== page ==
The #1 source of new jobs in any economy is the creation of start-up businesses.
In the 1980s, the percentage of new business start-ups to businesses in general was 13%. In 2010, it had fallen to below 8%. This was the lowest on record.
In 2010, about 400,000 new businesses began. As a result, there were over 2.2 million new jobs created. That is almost six jobs per start-up.
The rate of new business startups fell in 2010 to the lowest point on record, according to an analysis of U.S. Census Bureau data.
The decline of ew business start-ups is a long-term trend. It points to reduced entrepreneurship in the USA. Yet entrepreneurship is one of the nation’s greatest advantages in the world economy. Anyway, it was. We are losing this advantage.
In the early 1980s, firms that had been started five years or fewer earlier accounted for half of all businesses. Today, this is below 35%. In the 1980s, these young firms accounted for 40% of new jobs created. Today, it is down to 30%. Again, these are long-term trends.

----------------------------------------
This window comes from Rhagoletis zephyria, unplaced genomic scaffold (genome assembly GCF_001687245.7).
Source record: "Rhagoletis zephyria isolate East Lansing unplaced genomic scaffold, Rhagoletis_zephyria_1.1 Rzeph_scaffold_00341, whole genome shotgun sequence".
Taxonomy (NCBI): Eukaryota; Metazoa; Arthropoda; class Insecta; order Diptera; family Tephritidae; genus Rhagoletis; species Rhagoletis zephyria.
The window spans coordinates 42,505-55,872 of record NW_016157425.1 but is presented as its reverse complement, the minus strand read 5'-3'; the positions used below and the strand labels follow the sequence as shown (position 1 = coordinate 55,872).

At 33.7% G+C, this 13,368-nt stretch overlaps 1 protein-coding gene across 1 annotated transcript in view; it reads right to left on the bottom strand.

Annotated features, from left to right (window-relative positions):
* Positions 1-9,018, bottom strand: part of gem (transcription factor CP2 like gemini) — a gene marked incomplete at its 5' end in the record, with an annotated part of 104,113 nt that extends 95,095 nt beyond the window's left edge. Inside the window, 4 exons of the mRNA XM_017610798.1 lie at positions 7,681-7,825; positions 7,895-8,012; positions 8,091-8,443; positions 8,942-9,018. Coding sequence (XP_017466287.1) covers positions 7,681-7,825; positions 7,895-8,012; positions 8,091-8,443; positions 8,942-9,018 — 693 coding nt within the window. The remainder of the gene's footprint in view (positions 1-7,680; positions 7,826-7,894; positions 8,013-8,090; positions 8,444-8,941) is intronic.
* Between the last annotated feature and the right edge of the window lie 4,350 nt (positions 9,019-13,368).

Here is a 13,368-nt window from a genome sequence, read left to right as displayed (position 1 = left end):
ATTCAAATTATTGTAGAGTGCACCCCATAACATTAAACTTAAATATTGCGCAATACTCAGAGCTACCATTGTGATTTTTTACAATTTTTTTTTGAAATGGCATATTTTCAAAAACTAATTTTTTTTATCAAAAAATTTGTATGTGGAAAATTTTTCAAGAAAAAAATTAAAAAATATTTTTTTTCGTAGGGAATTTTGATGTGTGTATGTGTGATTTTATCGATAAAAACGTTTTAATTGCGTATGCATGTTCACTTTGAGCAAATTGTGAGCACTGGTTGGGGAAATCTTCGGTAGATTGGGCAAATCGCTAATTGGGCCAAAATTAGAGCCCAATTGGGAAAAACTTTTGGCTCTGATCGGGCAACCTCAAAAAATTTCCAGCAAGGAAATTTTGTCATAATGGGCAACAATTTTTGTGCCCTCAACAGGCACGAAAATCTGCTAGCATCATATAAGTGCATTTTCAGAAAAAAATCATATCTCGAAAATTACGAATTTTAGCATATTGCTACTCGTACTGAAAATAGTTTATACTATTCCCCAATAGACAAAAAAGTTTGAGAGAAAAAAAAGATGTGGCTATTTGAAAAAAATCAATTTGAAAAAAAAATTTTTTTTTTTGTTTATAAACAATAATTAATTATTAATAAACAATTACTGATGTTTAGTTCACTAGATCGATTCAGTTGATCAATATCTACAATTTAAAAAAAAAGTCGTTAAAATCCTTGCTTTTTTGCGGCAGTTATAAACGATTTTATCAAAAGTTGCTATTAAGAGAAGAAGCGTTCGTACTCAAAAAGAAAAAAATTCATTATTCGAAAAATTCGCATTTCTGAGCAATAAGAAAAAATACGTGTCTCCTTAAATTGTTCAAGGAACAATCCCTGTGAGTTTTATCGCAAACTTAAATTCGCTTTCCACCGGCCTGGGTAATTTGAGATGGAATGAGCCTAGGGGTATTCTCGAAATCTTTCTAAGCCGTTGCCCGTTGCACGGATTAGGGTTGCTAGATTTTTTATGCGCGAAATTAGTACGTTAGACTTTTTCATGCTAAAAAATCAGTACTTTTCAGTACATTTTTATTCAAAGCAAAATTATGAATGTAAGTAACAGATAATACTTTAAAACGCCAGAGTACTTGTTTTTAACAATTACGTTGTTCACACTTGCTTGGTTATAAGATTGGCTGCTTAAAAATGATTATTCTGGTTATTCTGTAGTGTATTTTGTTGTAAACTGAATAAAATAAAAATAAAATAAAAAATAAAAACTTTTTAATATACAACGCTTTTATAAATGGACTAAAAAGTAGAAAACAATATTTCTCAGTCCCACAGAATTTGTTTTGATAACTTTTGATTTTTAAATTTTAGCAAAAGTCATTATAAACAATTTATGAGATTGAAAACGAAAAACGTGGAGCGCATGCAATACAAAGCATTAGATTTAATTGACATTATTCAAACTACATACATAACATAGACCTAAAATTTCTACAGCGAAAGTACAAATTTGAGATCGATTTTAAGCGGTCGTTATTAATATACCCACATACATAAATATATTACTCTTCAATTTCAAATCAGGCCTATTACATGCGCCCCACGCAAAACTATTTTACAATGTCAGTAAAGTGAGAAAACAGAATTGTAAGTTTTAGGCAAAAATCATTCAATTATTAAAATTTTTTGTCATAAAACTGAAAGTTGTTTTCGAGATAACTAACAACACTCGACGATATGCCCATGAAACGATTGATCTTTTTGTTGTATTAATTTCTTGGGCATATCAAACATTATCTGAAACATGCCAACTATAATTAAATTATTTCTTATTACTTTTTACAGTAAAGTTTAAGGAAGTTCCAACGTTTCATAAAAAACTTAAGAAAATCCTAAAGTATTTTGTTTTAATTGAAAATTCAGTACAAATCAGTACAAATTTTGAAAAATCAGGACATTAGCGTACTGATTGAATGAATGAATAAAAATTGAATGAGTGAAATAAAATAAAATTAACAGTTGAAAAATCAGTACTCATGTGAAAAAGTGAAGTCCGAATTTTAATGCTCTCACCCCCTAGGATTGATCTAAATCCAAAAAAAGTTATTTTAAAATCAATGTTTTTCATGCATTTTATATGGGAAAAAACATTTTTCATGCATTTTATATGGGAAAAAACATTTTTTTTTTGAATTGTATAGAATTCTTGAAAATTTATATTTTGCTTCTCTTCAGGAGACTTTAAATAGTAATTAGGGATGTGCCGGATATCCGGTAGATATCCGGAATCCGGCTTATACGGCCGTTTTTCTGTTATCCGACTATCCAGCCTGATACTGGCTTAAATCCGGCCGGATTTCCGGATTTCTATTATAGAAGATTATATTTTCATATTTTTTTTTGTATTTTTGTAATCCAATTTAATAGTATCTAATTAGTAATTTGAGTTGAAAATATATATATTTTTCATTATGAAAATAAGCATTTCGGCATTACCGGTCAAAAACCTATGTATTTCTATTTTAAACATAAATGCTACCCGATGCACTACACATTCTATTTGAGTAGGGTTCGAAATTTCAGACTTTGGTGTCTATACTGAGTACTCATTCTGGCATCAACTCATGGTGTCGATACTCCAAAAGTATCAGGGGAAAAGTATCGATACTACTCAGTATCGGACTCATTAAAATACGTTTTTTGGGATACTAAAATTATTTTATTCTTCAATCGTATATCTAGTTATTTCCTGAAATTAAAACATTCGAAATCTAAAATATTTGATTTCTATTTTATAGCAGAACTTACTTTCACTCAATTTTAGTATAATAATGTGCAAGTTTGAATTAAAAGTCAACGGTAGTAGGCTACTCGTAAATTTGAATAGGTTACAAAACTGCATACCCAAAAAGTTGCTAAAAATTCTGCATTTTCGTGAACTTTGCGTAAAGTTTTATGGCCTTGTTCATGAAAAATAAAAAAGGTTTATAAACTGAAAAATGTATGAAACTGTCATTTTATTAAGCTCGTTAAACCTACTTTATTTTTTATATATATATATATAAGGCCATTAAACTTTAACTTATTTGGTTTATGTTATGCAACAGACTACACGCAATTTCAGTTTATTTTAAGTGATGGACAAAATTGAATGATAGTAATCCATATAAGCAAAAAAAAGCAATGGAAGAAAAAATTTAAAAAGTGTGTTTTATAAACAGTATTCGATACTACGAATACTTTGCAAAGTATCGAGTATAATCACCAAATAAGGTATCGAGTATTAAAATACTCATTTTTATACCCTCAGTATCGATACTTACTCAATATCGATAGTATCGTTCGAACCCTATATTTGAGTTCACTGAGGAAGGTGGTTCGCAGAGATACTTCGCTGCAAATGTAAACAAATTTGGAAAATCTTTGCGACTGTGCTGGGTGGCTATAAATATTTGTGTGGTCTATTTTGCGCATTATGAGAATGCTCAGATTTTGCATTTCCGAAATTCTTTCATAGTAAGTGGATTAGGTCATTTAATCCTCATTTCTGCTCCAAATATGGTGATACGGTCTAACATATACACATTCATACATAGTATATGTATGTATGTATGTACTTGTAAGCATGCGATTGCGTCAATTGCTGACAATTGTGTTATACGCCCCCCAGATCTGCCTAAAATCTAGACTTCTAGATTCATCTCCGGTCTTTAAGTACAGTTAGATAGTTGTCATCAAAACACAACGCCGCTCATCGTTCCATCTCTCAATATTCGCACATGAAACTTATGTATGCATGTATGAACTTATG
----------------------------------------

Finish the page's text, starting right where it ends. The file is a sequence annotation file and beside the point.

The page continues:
This decline occurred in all states. It is not a regional phenomenon. But regions that used to be the growth leaders — in the West, South, and Southwest — were hit harder in the recession. This seems reasonable. The other regions had not been major centers for job creation. The recession scared off entrepreneurs. There used to be more of them in the high-growth regions.
These long-term trends indicate that we should not expect a sharp rebound in the jobs market. The #1 source of new jobs is fading as a factor in the American economy.